At another place he says, "The caste system that teaches notions of superiority, inferiority, high and low depending on level should be scotched at the very base". 

Mahatma Gandhi (1869-1948)

Mahatma Gandhi was as great in the political field as he was great in the social field. The services he rendered for the reform of the caste system and upliftment of the depressed classes will be remembered till posterity.

(i) He condemned untouchability in the worst possible terms. For him it was a satanic act like that of General Dyer's at Jallianwala bagh.

(ii) According to him, untouchability has no sanction whatever in the Hindu Shastras taken as a whole.

(iii) Again, according to him, temple entry is the most potent factor in eroding the evil of untouchability.

(iv) He believed in the doctrine of equality as was taught by Lord Krishna in the Gita. According to him, "The Gita teaches us that member of all four castes should be treated on equal basis."

(v) Mahatma Gandhi suggested the application of non-violent methods for the eradication of untouchability and for the right to temple entry. If one tried to achieve anything by force it only creates bad feelings.

(vi) Mahatma Gandhi undertook fast unto death when the British Government, through its policy of divide and rule and by the communal Award of 1932, tried to separate the Harijans from the Hindus.

(viii) He founded the Harijan Sewak Samaj in 1932 for the upl ift of Harijans.

(ix) He began the publication of a weekly paper Harijan in 1933. It continued till the independence of the country. Through it Mahatma Gandhi took up the cause of Harijans. For Mahatma Gandhi, Harijan meant the 'Children of God'.

(x) He himself began to live with the Harijans in their colony, known as Harijan Colony. It still exists on the Mandir Marg in Delhi. While living with the Harijans he once remarked, "I do not want to be reborn. But if I have to be reborn pray that I should be born again as untouchable". For all his great work done to remove the caste system or untouchability, the worst from of the caste system, the Mahatma won praise of every one.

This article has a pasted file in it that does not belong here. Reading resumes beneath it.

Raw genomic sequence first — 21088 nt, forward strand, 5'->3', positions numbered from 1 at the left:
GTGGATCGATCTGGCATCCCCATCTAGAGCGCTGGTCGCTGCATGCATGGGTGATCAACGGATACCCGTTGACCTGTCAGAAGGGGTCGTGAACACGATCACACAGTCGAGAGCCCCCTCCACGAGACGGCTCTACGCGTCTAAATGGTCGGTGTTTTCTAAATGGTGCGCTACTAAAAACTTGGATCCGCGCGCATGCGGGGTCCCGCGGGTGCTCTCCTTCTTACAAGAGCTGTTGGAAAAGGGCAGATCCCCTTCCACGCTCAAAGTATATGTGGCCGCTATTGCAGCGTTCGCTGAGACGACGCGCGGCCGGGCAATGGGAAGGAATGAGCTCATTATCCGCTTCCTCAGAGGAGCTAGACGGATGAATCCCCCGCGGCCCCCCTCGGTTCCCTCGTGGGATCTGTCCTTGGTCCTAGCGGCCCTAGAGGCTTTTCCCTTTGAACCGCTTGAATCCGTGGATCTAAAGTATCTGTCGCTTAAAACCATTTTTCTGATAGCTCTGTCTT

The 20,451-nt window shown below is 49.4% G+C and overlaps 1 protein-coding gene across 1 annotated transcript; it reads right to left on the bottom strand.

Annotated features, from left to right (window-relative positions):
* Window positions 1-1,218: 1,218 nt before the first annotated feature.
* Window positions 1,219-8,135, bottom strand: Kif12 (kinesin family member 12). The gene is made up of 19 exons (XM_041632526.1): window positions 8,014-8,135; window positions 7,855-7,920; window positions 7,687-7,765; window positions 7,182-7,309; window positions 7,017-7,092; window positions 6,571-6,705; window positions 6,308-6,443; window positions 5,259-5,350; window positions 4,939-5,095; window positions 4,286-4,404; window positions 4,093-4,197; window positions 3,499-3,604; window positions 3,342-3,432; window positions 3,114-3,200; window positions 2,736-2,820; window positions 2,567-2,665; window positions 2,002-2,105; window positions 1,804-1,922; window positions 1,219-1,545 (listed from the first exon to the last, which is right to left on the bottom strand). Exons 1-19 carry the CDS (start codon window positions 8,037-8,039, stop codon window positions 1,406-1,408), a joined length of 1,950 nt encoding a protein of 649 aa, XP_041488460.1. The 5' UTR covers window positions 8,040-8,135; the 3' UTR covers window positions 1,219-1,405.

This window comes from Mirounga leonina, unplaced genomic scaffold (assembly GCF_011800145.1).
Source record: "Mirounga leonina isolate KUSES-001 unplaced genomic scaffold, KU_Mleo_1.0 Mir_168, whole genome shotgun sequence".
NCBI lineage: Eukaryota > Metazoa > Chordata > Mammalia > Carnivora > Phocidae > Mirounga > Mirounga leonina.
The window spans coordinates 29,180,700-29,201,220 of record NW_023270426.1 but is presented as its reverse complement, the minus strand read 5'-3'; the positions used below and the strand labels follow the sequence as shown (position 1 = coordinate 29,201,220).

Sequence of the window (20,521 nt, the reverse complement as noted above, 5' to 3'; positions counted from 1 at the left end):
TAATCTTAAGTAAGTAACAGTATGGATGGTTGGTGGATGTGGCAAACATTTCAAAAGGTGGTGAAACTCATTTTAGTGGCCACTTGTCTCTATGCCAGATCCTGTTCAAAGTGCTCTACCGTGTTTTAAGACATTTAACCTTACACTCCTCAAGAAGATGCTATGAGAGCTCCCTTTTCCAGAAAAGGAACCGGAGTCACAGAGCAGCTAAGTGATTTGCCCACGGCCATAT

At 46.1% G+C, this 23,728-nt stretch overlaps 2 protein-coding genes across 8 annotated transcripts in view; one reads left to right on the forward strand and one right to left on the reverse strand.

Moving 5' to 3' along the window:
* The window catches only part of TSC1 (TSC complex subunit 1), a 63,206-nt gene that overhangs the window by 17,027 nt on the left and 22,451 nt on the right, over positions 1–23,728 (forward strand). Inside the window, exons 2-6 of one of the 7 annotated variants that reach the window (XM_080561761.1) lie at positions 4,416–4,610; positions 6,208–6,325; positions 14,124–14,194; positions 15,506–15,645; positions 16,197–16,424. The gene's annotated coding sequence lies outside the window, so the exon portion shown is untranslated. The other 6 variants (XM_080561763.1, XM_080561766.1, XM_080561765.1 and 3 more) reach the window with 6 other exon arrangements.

Bhim Rao Ambedker (1891-1956)

Dr Bhim Rao Ambedker, the father of the Indian Constitution, was also a good reformer. From the beginning to the end of his life he preached against the caste system and fought for the rights of the untouchables and downtrodden. The work he had done for the eradication of the castesystem and the upliftment of the untouchables made his name immortal in the annals of history. The work he did in this direction deserves special mention.

(i) In 1924 he laid the foundation of the Akhil Bharatiya Bahiskrit Parishad to improve (he lot of the depressed classes and to promote education among them.

(ii) He rendered free legal help to the depressed class so that they could fight against any injustice done to them from any quarter whatsoever. Soon he emerged as the saviour of the depressed classes.

(iii) He advised the depressed class to give up their bad habits of drinking and gambling, etc., and inculcate among them good habits of reading, writing and social service.

(iv) Ambedker received higher education which he used for writing various books, articles, pamphlets, etc., against the caste system and the supremacy of the Brahmans. He condemned untouchability as an inhuman institution.

(v) Like Jyotiba Phule before him, Ambedker laid great emphasis on the importance of education. For him education was the greatest weapon to force the progress of the depressed classes. For this purpose he established the Depressed Classes Education Society and through it opened many schools and colleges to promote education among his own downtrodden people.